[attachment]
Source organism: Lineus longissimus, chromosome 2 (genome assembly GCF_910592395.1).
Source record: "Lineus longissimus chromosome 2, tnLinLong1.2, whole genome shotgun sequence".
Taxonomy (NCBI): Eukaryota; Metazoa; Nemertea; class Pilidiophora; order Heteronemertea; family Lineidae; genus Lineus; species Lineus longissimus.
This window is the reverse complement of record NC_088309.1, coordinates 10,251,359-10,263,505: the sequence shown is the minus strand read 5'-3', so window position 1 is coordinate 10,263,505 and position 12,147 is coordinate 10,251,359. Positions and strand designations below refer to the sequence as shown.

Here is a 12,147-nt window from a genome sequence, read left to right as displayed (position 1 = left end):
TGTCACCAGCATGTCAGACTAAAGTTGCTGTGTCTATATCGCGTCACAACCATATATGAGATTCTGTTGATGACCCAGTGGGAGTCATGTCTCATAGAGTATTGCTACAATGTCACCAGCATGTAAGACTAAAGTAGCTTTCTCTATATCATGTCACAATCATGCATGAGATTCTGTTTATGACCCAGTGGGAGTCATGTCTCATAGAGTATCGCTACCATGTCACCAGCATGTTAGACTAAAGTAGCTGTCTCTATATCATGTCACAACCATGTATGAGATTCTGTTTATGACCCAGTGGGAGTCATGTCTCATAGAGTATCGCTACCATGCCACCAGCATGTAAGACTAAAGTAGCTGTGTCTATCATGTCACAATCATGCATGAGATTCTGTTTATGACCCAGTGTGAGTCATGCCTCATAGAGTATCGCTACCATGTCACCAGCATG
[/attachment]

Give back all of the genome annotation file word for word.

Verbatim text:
Source organism: Lineus longissimus, chromosome 2 (genome assembly GCF_910592395.1).
Source record: "Lineus longissimus chromosome 2, tnLinLong1.2, whole genome shotgun sequence".
Taxonomy (NCBI): Eukaryota; Metazoa; Nemertea; class Pilidiophora; order Heteronemertea; family Lineidae; genus Lineus; species Lineus longissimus.
This window is the reverse complement of record NC_088309.1, coordinates 10,251,359-10,263,505: the sequence shown is the minus strand read 5'-3', so window position 1 is coordinate 10,263,505 and position 12,147 is coordinate 10,251,359. Positions and strand designations below refer to the sequence as shown.

Here is a 12,147-nt window from a genome sequence, read left to right as displayed (position 1 = left end):
TGTCACCAGCATGTCAGACTAAAGTTGCTGTGTCTATATCGCGTCACAACCATATATGAGATTCTGTTGATGACCCAGTGGGAGTCATGTCTCATAGAGTATTGCTACAATGTCACCAGCATGTAAGACTAAAGTAGCTTTCTCTATATCATGTCACAATCATGCATGAGATTCTGTTTATGACCCAGTGGGAGTCATGTCTCATAGAGTATCGCTACCATGTCACCAGCATGTTAGACTAAAGTAGCTGTCTCTATATCATGTCACAACCATGTATGAGATTCTGTTTATGACCCAGTGGGAGTCATGTCTCATAGAGTATCGCTACCATGCCACCAGCATGTAAGACTAAAGTAGCTGTGTCTATCATGTCACAATCATGCATGAGATTCTGTTTATGACCCAGTGTGAGTCATGCCTCATAGAGTATCGCTACCATGTCACCAGCATG